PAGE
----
# If G is a generalized inverse of a matrix A (i.e. AGA=A), then is it true that every generalized inverse of A can be written in the form G+B−GABAG for some matrix B of same order as G? Jamar Hays 2022-09-13 Answered
If G is a generalized inverse of a matrix A (i.e. AGA=A), then is it true that every generalized inverse of A can be written in the form G+B−GABAG for some matrix B of same order as G?
I will show that this matrix is a generalized inverse for every matrix B, since
$\begin{array}{rl}A\left(G+B-GABAG\right)A& =AGA+ABA-AGABAGA\\ & =A+ABA-ABA\\ & =A\end{array}$
But I cant conclude that every generalized inverse of A can be written in this form. Help with that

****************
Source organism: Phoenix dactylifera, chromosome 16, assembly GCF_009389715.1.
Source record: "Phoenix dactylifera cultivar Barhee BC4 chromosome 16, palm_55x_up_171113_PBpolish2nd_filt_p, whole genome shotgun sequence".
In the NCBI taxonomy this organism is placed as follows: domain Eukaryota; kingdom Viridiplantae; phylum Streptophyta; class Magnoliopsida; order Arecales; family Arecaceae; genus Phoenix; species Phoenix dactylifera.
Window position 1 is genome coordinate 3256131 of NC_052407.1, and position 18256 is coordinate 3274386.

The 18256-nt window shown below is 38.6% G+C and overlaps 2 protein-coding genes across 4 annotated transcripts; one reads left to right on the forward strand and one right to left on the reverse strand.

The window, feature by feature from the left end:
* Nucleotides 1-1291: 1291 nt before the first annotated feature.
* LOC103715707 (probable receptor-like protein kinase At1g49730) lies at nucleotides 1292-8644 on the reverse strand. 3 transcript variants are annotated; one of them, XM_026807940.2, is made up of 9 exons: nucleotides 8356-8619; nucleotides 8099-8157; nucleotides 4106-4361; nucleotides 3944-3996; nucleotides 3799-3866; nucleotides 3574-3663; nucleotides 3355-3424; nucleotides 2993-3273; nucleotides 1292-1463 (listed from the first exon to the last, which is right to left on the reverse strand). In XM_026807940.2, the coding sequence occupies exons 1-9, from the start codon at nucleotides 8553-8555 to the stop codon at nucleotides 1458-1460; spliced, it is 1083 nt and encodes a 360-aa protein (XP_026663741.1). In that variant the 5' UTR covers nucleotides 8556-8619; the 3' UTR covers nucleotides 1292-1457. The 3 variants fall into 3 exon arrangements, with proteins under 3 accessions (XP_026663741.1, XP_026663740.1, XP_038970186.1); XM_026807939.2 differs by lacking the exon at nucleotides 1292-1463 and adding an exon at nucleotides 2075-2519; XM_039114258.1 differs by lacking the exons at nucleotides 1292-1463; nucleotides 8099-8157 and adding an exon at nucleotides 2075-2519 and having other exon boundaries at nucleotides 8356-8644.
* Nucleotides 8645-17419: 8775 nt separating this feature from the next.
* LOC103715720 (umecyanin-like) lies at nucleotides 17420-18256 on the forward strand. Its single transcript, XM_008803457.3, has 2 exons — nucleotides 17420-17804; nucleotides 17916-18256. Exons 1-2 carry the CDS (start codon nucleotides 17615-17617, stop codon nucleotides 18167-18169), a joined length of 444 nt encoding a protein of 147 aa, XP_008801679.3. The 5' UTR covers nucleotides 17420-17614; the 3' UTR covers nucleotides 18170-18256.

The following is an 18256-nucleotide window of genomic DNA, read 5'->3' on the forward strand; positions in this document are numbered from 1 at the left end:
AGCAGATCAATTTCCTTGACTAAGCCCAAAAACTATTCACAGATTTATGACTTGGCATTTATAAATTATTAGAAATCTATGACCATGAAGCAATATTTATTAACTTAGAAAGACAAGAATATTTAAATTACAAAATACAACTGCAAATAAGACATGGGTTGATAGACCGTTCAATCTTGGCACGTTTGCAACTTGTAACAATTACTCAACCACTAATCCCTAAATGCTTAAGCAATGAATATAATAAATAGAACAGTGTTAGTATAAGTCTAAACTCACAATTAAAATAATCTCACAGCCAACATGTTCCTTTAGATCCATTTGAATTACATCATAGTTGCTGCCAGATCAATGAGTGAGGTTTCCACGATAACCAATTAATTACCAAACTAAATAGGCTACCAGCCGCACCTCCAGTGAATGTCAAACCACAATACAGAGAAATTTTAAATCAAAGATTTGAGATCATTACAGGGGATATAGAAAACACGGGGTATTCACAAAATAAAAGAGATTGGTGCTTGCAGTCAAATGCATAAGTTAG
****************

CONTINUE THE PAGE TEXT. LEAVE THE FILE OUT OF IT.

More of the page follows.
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Let $f\left(X\right)=AXA,\phantom{\rule{thinmathspace}{0ex}}g\left(X\right)=GAXAG$ and $\pi =\mathrm{id}-g$. One can verify that g and in turn $\pi$ are idempotent. Also, $f\pi =0$. Therefore
$\mathrm{range}\left(\pi \right)\subseteq \mathrm{ker}\left(f\right)\subseteq \mathrm{ker}\left(g\right).$
However, as $\pi$ is g are complementary projections to each other, we have $\mathrm{range}\left(\pi \right)=\mathrm{ker}\left(g\right)$. Thus $\mathrm{range}\left(\pi \right)=\mathrm{ker}\left(f\right)=\mathrm{ker}\left(g\right)$ by the sandwich principle.
Now, for any generalised inverse X of A, we have $X-G\in \mathrm{ker}\left(f\right)=\mathrm{range}\left(\pi \right)$. Hence $X=G+\pi \left(B\right)$ for some matrix B.